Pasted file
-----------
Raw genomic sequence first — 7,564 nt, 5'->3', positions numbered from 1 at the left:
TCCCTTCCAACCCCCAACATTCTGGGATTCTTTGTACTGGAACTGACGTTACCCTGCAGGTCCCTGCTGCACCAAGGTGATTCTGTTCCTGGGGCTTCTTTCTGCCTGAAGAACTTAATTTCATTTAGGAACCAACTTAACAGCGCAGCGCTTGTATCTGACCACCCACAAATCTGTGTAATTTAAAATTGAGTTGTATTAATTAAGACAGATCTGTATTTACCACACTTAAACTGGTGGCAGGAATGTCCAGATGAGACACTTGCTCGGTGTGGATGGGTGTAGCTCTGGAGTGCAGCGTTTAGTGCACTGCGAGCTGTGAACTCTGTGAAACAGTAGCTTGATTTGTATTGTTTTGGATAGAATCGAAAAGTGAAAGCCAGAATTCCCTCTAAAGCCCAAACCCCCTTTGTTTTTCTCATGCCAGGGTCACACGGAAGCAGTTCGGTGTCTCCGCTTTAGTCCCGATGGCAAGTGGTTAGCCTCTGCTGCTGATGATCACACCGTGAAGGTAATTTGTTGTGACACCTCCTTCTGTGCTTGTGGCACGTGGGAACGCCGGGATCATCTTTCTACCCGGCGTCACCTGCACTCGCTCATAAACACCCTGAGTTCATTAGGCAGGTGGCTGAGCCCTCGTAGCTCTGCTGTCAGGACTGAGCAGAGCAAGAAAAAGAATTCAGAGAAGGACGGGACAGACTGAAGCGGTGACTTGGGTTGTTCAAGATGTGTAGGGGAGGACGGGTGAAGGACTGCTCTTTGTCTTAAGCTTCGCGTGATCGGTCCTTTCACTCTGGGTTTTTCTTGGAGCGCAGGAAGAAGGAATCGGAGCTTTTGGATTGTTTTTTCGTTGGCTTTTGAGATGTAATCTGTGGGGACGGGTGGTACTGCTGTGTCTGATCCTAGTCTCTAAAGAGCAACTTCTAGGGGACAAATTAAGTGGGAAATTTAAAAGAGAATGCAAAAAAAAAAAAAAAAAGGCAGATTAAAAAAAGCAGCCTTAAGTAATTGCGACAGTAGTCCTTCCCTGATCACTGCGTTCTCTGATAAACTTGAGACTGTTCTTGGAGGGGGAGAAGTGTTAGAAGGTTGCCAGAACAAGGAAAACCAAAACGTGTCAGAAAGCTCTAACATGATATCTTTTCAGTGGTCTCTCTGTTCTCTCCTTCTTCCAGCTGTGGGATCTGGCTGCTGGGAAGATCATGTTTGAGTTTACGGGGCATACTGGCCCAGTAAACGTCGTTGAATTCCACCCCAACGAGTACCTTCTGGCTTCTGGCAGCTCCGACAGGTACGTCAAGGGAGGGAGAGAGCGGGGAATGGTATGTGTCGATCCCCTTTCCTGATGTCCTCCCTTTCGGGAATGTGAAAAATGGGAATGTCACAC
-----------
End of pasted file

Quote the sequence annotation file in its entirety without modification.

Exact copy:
Raw genomic sequence first — 7,564 nt, 5'->3', positions numbered from 1 at the left:
TCCCTTCCAACCCCCAACATTCTGGGATTCTTTGTACTGGAACTGACGTTACCCTGCAGGTCCCTGCTGCACCAAGGTGATTCTGTTCCTGGGGCTTCTTTCTGCCTGAAGAACTTAATTTCATTTAGGAACCAACTTAACAGCGCAGCGCTTGTATCTGACCACCCACAAATCTGTGTAATTTAAAATTGAGTTGTATTAATTAAGACAGATCTGTATTTACCACACTTAAACTGGTGGCAGGAATGTCCAGATGAGACACTTGCTCGGTGTGGATGGGTGTAGCTCTGGAGTGCAGCGTTTAGTGCACTGCGAGCTGTGAACTCTGTGAAACAGTAGCTTGATTTGTATTGTTTTGGATAGAATCGAAAAGTGAAAGCCAGAATTCCCTCTAAAGCCCAAACCCCCTTTGTTTTTCTCATGCCAGGGTCACACGGAAGCAGTTCGGTGTCTCCGCTTTAGTCCCGATGGCAAGTGGTTAGCCTCTGCTGCTGATGATCACACCGTGAAGGTAATTTGTTGTGACACCTCCTTCTGTGCTTGTGGCACGTGGGAACGCCGGGATCATCTTTCTACCCGGCGTCACCTGCACTCGCTCATAAACACCCTGAGTTCATTAGGCAGGTGGCTGAGCCCTCGTAGCTCTGCTGTCAGGACTGAGCAGAGCAAGAAAAAGAATTCAGAGAAGGACGGGACAGACTGAAGCGGTGACTTGGGTTGTTCAAGATGTGTAGGGGAGGACGGGTGAAGGACTGCTCTTTGTCTTAAGCTTCGCGTGATCGGTCCTTTCACTCTGGGTTTTTCTTGGAGCGCAGGAAGAAGGAATCGGAGCTTTTGGATTGTTTTTTCGTTGGCTTTTGAGATGTAATCTGTGGGGACGGGTGGTACTGCTGTGTCTGATCCTAGTCTCTAAAGAGCAACTTCTAGGGGACAAATTAAGTGGGAAATTTAAAAGAGAATGCAAAAAAAAAAAAAAAAAGGCAGATTAAAAAAAGCAGCCTTAAGTAATTGCGACAGTAGTCCTTCCCTGATCACTGCGTTCTCTGATAAACTTGAGACTGTTCTTGGAGGGGGAGAAGTGTTAGAAGGTTGCCAGAACAAGGAAAACCAAAACGTGTCAGAAAGCTCTAACATGATATCTTTTCAGTGGTCTCTCTGTTCTCTCCTTCTTCCAGCTGTGGGATCTGGCTGCTGGGAAGATCATGTTTGAGTTTACGGGGCATACTGGCCCAGTAAACGTCGTTGAATTCCACCCCAACGAGTACCTTCTGGCTTCTGGCAGCTCCGACAGGTACGTCAAGGGAGGGAGAGAGCGGGGAATGGTATGTGTCGATCCCCTTTCCTGATGTCCTCCCTTTCGGGAATGTGAAAAATGGGAATGTCACAC